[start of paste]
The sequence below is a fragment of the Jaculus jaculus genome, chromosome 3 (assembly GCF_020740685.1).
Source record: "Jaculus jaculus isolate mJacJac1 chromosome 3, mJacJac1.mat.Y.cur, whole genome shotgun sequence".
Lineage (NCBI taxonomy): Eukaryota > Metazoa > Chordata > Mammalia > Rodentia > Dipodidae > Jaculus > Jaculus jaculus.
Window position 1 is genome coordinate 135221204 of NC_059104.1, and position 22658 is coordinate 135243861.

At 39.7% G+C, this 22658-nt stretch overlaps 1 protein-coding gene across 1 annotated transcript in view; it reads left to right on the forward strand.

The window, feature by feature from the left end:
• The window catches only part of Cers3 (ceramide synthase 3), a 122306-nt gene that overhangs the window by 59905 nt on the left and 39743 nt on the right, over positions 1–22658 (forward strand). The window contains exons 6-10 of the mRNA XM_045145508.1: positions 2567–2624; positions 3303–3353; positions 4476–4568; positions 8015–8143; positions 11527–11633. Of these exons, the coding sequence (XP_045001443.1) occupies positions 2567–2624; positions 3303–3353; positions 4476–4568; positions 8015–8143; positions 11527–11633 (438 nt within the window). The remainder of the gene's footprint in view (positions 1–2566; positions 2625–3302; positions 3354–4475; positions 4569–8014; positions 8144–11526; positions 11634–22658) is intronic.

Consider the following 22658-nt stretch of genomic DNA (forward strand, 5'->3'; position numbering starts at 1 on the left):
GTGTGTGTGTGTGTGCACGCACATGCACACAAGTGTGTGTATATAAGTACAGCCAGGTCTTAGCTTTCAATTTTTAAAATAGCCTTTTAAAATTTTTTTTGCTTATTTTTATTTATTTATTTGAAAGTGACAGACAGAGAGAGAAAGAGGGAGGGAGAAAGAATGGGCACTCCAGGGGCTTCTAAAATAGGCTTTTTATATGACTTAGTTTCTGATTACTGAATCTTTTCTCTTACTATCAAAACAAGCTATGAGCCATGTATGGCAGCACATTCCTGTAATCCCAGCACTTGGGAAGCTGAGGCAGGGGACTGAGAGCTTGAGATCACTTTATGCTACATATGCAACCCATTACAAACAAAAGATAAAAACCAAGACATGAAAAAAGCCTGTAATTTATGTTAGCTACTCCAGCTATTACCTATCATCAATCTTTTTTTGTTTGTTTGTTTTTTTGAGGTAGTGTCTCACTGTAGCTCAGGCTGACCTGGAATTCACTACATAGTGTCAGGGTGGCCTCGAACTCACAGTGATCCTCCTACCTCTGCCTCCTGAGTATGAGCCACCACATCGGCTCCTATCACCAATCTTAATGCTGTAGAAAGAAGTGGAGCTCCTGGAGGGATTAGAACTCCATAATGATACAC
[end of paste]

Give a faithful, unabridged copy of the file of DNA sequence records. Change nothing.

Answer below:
The sequence below is a fragment of the Jaculus jaculus genome, chromosome 3 (assembly GCF_020740685.1).
Source record: "Jaculus jaculus isolate mJacJac1 chromosome 3, mJacJac1.mat.Y.cur, whole genome shotgun sequence".
Lineage (NCBI taxonomy): Eukaryota > Metazoa > Chordata > Mammalia > Rodentia > Dipodidae > Jaculus > Jaculus jaculus.
Window position 1 is genome coordinate 135221204 of NC_059104.1, and position 22658 is coordinate 135243861.

At 39.7% G+C, this 22658-nt stretch overlaps 1 protein-coding gene across 1 annotated transcript in view; it reads left to right on the forward strand.

The window, feature by feature from the left end:
• The window catches only part of Cers3 (ceramide synthase 3), a 122306-nt gene that overhangs the window by 59905 nt on the left and 39743 nt on the right, over positions 1–22658 (forward strand). The window contains exons 6-10 of the mRNA XM_045145508.1: positions 2567–2624; positions 3303–3353; positions 4476–4568; positions 8015–8143; positions 11527–11633. Of these exons, the coding sequence (XP_045001443.1) occupies positions 2567–2624; positions 3303–3353; positions 4476–4568; positions 8015–8143; positions 11527–11633 (438 nt within the window). The remainder of the gene's footprint in view (positions 1–2566; positions 2625–3302; positions 3354–4475; positions 4569–8014; positions 8144–11526; positions 11634–22658) is intronic.

Consider the following 22658-nt stretch of genomic DNA (forward strand, 5'->3'; position numbering starts at 1 on the left):
GTGTGTGTGTGTGTGCACGCACATGCACACAAGTGTGTGTATATAAGTACAGCCAGGTCTTAGCTTTCAATTTTTAAAATAGCCTTTTAAAATTTTTTTTGCTTATTTTTATTTATTTATTTGAAAGTGACAGACAGAGAGAGAAAGAGGGAGGGAGAAAGAATGGGCACTCCAGGGGCTTCTAAAATAGGCTTTTTATATGACTTAGTTTCTGATTACTGAATCTTTTCTCTTACTATCAAAACAAGCTATGAGCCATGTATGGCAGCACATTCCTGTAATCCCAGCACTTGGGAAGCTGAGGCAGGGGACTGAGAGCTTGAGATCACTTTATGCTACATATGCAACCCATTACAAACAAAAGATAAAAACCAAGACATGAAAAAAGCCTGTAATTTATGTTAGCTACTCCAGCTATTACCTATCATCAATCTTTTTTTGTTTGTTTGTTTTTTTGAGGTAGTGTCTCACTGTAGCTCAGGCTGACCTGGAATTCACTACATAGTGTCAGGGTGGCCTCGAACTCACAGTGATCCTCCTACCTCTGCCTCCTGAGTATGAGCCACCACATCGGCTCCTATCACCAATCTTAATGCTGTAGAAAGAAGTGGAGCTCCTGGAGGGATTAGAACTCCATAATGATACAC